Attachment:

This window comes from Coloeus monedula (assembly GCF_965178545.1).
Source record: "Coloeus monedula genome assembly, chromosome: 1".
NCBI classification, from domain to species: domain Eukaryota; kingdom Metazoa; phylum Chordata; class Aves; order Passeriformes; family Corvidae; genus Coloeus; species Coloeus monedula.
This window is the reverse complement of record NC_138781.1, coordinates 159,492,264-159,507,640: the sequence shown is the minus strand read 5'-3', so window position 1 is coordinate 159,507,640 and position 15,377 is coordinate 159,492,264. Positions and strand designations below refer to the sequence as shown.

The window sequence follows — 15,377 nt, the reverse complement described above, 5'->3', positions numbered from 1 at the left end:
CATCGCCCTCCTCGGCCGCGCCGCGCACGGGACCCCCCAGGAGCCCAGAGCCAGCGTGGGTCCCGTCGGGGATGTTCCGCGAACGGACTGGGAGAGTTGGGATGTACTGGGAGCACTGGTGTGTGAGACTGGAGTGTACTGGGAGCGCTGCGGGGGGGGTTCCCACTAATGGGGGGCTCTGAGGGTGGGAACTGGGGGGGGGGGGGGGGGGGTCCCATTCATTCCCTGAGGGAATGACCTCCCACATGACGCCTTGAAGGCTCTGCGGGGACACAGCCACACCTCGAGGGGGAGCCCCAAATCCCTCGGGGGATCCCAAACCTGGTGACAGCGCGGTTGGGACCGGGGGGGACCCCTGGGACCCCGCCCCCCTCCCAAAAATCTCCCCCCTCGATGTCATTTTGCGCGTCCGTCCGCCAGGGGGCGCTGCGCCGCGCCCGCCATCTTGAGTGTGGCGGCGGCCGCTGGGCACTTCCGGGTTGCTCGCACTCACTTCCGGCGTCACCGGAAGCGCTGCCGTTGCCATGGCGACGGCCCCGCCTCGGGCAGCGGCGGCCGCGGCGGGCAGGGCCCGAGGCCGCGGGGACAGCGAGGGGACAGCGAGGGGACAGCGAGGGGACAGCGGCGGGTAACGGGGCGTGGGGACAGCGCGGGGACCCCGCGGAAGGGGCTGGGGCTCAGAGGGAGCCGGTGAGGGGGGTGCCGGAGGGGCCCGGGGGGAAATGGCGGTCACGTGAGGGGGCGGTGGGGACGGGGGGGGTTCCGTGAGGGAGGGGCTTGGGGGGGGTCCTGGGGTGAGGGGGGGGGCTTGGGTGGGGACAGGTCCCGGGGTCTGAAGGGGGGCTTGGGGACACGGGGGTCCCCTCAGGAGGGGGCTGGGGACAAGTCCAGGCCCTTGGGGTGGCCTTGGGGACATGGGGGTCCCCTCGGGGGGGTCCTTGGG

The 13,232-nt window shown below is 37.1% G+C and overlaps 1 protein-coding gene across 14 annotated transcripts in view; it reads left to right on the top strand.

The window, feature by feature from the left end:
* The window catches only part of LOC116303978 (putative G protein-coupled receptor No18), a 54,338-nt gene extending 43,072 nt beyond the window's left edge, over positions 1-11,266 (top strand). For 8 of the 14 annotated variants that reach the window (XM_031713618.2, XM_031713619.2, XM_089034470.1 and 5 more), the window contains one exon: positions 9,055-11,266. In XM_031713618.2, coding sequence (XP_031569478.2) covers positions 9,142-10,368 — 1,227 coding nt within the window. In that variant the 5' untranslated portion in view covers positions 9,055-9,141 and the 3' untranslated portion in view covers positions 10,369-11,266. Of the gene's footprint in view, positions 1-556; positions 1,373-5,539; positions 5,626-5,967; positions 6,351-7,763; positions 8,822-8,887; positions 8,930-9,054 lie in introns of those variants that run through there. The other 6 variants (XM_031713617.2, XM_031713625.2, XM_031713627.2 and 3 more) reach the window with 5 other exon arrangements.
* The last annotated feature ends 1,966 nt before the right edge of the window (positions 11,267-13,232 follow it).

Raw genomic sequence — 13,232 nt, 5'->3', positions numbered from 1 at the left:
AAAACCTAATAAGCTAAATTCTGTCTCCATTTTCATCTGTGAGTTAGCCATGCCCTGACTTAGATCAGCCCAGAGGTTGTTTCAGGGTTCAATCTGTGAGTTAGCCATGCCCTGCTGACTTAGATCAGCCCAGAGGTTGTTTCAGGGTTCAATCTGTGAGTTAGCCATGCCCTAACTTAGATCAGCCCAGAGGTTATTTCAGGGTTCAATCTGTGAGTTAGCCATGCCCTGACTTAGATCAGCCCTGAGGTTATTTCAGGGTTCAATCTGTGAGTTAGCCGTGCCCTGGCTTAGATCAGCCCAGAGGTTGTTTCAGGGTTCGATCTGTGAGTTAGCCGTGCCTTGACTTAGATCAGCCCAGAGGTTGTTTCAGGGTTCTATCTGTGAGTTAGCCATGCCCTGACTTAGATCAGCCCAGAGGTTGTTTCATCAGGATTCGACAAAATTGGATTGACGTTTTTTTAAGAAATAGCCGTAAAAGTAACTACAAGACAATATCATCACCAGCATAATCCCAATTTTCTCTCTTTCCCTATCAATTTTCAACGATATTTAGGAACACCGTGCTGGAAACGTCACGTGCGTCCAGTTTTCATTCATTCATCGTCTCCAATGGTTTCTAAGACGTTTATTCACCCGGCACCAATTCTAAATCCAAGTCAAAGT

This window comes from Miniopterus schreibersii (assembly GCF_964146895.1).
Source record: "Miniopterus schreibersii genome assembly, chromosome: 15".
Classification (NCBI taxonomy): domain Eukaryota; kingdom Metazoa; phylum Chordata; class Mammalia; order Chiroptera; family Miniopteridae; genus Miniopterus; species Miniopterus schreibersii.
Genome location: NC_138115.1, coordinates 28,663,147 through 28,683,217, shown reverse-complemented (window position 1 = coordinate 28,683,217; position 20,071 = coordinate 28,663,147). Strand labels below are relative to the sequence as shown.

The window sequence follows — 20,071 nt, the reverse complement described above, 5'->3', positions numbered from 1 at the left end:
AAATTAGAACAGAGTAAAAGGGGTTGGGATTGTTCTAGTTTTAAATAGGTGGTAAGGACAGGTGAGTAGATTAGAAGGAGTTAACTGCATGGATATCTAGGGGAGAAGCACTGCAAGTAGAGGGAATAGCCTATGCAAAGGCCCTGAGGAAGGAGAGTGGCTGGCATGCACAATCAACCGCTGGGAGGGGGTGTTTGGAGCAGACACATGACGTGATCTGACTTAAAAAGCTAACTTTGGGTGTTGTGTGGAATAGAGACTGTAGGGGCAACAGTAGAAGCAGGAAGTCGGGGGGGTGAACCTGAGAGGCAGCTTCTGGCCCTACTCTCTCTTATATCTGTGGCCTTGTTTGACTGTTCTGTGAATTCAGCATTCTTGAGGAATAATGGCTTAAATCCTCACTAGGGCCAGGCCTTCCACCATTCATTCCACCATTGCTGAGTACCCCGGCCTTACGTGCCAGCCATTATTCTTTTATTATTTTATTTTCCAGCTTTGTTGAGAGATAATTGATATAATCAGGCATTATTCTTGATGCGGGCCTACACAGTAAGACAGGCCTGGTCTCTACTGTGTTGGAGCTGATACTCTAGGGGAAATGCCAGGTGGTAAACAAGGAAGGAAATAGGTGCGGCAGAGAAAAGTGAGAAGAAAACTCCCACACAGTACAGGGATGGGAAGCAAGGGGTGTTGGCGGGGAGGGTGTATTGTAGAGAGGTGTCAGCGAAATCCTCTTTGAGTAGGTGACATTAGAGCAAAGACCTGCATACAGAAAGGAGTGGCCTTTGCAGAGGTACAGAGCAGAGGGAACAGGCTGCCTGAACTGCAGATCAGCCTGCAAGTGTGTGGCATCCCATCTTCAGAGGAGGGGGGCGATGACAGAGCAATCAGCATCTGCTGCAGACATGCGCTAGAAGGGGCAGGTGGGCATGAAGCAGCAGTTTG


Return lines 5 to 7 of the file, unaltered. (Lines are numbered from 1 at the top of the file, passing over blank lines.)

The window sequence follows — 15,377 nt, the reverse complement described above, 5'->3', positions numbered from 1 at the left end:
CATCGCCCTCCTCGGCCGCGCCGCGCACGGGACCCCCCAGGAGCCCAGAGCCAGCGTGGGTCCCGTCGGGGATGTTCCGCGAACGGACTGGGAGAGTTGGGATGTACTGGGAGCACTGGTGTGTGAGACTGGAGTGTACTGGGAGCGCTGCGGGGGGGGTTCCCACTAATGGGGGGCTCTGAGGGTGGGAACTGGGGGGGGGGGGGGGGGGGTCCCATTCATTCCCTGAGGGAATGACCTCCCACATGACGCCTTGAAGGCTCTGCGGGGACACAGCCACACCTCGAGGGGGAGCCCCAAATCCCTCGGGGGATCCCAAACCTGGTGACAGCGCGGTTGGGACCGGGGGGGACCCCTGGGACCCCGCCCCCCTCCCAAAAATCTCCCCCCTCGATGTCATTTTGCGCGTCCGTCCGCCAGGGGGCGCTGCGCCGCGCCCGCCATCTTGAGTGTGGCGGCGGCCGCTGGGCACTTCCGGGTTGCTCGCACTCACTTCCGGCGTCACCGGAAGCGCTGCCGTTGCCATGGCGACGGCCCCGCCTCGGGCAGCGGCGGCCGCGGCGGGCAGGGCCCGAGGCCGCGGGGACAGCGAGGGGACAGCGAGGGGACAGCGAGGGGACAGCGGCGGGTAACGGGGCGTGGGGACAGCGCGGGGACCCCGCGGAAGGGGCTGGGGCTCAGAGGGAGCCGGTGAGGGGGGTGCCGGAGGGGCCCGGGGGGAAATGGCGGTCACGTGAGGGGGCGGTGGGGACGGGGGGGGTTCCGTGAGGGAGGGGCTTGGGGGGGGTCCTGGGGTGAGGGGGGGGGCTTGGGTGGGGACAGGTCCCGGGGTCTGAAGGGGGGCTTGGGGACACGGGGGTCCCCTCAGGAGGGGGCTGGGGACAAGTCCAGGCCCTTGGGGTGGCCTTGGGGACATGGGGGTCCCCTCGGGGGGGTCCTTGGG

The 13,232-nt window shown below is 37.1% G+C and overlaps 1 protein-coding gene across 14 annotated transcripts in view; it reads left to right on the top strand.